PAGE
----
Massachusetts Daily Collegian

Leonard Steinhorn of American University answers the question: How did Trump get elected?

‘Truth, Justice, and the American Way:’ a slogan attached to not only Superman but to the 1950s

%28courtesy+of+American+University%27s+facebook+page%29
(courtesy of American University's facebook page)

(courtesy of American University's facebook page)

(courtesy of American University's facebook page)

By Andrea Handley

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Age gap and war and morality, oh my! While frightening to some, these are the variables that Leonard Steinhorn tackled while approaching the question of how President Donald J. Trump got elected in the 2016 election.

To answer the query that’s left liberal America scratching their heads, Steinhorn, a communication and affiliate professor of history at American University, turned to the influence of the 50s and 60s as a solution Thursday evening at Amherst College.

Employing the slogan “Truth, Justice and the American Way,” made famous by Superman, as the sole motif of the 50s, Steinhorn painted a mural of the decade with America’s brightest red, white and blue in the nation’s history.

“We were the world’s only major superpower at that point…we saw ourselves true to the mission of Superman…and in many ways, that’s exactly what we were in the 1950s—it was a miracle decade…we were a powerful [and wealthy] country, and that whole sense of wealth confirmed the notion that we were a good and… a virtuous country: The American way of life was right,” Steinhorn said.

But in the 60s, white faded to yellow and blue to green.

“America is the first country in world history that began to confer wisdom of youth over its elders…but because it was the elder generation that was stuck in the old model of the1950s, younger people began to…doubt their authority…” he said. “Reefer Madness [for example]…is the [older generation] saying that marijuana is going to make you crazy or is going to kill you…and you have an entire generation of young people who are smoking marijuana saying ‘it’s not like what they’re portraying!’ Once again, questioning the authorities and the wisdom of the elders.”

Juxtaposing the drastic shift in the mentality of the two decades, Steinhorn attributed the results of the 2016 election mainly to national migration due to partisan thinking.

The democratic majority expressed in the 2008 and 2012 election, was predicted to hold true for years to come.

“But here’s the thing,” Steinhorn said. “The supposed democratic majority wanted to be around people that lived like themselves and thought like themselves, so they began to cluster around college towns and urban areas…and [away from] people who didn’t share their values.”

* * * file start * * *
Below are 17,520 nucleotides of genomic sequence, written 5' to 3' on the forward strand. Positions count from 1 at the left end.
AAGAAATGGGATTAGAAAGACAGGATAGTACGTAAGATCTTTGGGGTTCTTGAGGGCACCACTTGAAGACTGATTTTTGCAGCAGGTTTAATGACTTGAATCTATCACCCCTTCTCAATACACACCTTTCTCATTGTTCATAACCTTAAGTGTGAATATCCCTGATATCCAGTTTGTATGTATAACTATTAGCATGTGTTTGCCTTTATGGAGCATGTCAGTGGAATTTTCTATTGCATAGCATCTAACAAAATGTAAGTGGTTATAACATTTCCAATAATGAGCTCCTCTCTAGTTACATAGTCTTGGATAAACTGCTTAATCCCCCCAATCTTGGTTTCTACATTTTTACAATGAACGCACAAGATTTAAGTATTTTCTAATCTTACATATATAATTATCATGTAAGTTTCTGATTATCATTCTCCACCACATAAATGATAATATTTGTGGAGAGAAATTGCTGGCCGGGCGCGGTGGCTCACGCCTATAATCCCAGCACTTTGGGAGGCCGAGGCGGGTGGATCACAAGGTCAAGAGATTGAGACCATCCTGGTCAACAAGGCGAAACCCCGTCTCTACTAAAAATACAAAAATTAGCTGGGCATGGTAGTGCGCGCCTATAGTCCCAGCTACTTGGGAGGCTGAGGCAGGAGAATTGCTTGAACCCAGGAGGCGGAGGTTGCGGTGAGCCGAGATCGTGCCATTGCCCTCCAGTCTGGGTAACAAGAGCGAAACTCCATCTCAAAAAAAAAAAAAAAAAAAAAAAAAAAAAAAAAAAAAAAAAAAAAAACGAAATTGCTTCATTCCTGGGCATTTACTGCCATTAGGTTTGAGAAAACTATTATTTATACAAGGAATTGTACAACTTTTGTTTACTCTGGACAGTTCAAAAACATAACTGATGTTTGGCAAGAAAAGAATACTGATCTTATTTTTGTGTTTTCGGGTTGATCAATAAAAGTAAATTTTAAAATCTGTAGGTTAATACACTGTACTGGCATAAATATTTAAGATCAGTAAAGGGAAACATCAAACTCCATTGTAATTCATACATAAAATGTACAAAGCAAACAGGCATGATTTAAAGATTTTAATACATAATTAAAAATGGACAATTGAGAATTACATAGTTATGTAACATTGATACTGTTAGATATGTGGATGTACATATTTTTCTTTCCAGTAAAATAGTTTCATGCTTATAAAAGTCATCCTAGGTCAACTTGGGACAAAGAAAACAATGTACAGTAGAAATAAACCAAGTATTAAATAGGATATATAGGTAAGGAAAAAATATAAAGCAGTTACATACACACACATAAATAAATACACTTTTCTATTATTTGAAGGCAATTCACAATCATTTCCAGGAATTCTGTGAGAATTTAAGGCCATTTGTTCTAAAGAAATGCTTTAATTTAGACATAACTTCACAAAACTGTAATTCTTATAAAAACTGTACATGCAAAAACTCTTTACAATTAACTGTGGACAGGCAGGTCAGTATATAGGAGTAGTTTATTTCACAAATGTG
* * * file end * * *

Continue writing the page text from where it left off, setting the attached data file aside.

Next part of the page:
Satirically yet statistically, Steinhorn put the election of Trump in perspective.

“Hillary Clinton won 78 percent of counties with Whole Foods grocery stores, and Donald Trump won 76 percent of counties with Cracker Barrel restaurants—there are more counties with Cracker Barrel restaurants,” he said.

During a brief question and answer portion of the event following the lecture, Steinhorn was asked, “Can you talk about Bobby Kennedy in 1968 and his impact today?” by Amherst College senior and history major, Max Steinhorn.

The lecturer replied, “Bobby Kennedy was arguably one of the last people to glue the democratic party together…so I think to some extent if Bobby Kennedy had been elected president and beat Richard Nixon…you might not have had the exploitation of race in polarization, and culture wars that ultimately did grow out of the 60s.”

Another audience member, Soledad Slowing-Romero, a sophomore history and Latin American studies major at Amherst College, asked: “After the death of Martin Luther King Jr., did the momentum [of that era] keep going, or dissipate?”

“With the momentum of MLK Jr. and Malcolm X in the 60s…a lot of African Americans were realizing that you have to find a way to channel all of this energy and keep bringing people together,” Steinhorn said. “But I do think, to some extent, that so much was consumed by Vietnam—it really overtook our political conversation…which is why King ultimately stayed to what he was doing by opposing the Vietnam War.”

Steinhorn confirmed that the values held in the 50s, although outdated, are engrained in an enormous sect of the American population today.

“There are still large parts of America that wish the 1960s never happened…to them, the 1960s disrupted all that was good and moral of America, the 1950s was moral to them and they would have liked to have seen America made great again,” he said.

Andrea Hanley can be reached at [email protected]

 

 

1 Comment

One Response to “Leonard Steinhorn of American University answers the question: How did Trump get elected?”

  1. Teddy Brown Harrison on April 5th, 2018 7:19 pm

    My husband, my hero and what a war hero looked like in 1968, says all the time–well, often, anyway–when Tom Brokaw’s book’s dustcover is featured on TV: “Don’y forget which generation sent us to Vietnam.”
    And now your book (Leonard Steinhorn) I am ashamed I just now became aware of it having recently discovered how to get to CSPAN on m y new digital tuner.
    I was there at the Ambassador that night, and I showed up at work in the LA VA hospital the next day. I had kissed 3 boys in high school, and 2 are on the “Wall.” I was only steps away from Royce Hall when the shootout happened. I fought with my parents at Thanksgiving and said fuck for the very first time that evening.Just recently, I was scared to death when a missile launch was reported in Hawaii.
    At last, someone who gets it. Thank you from my heart. I bought a cheap, used copy of your book and eagerly await its delivery. I just might buy some new ones and give them as Christmas presents to my friends who are in their 70s.
    Again, mahalo,
    Teddy

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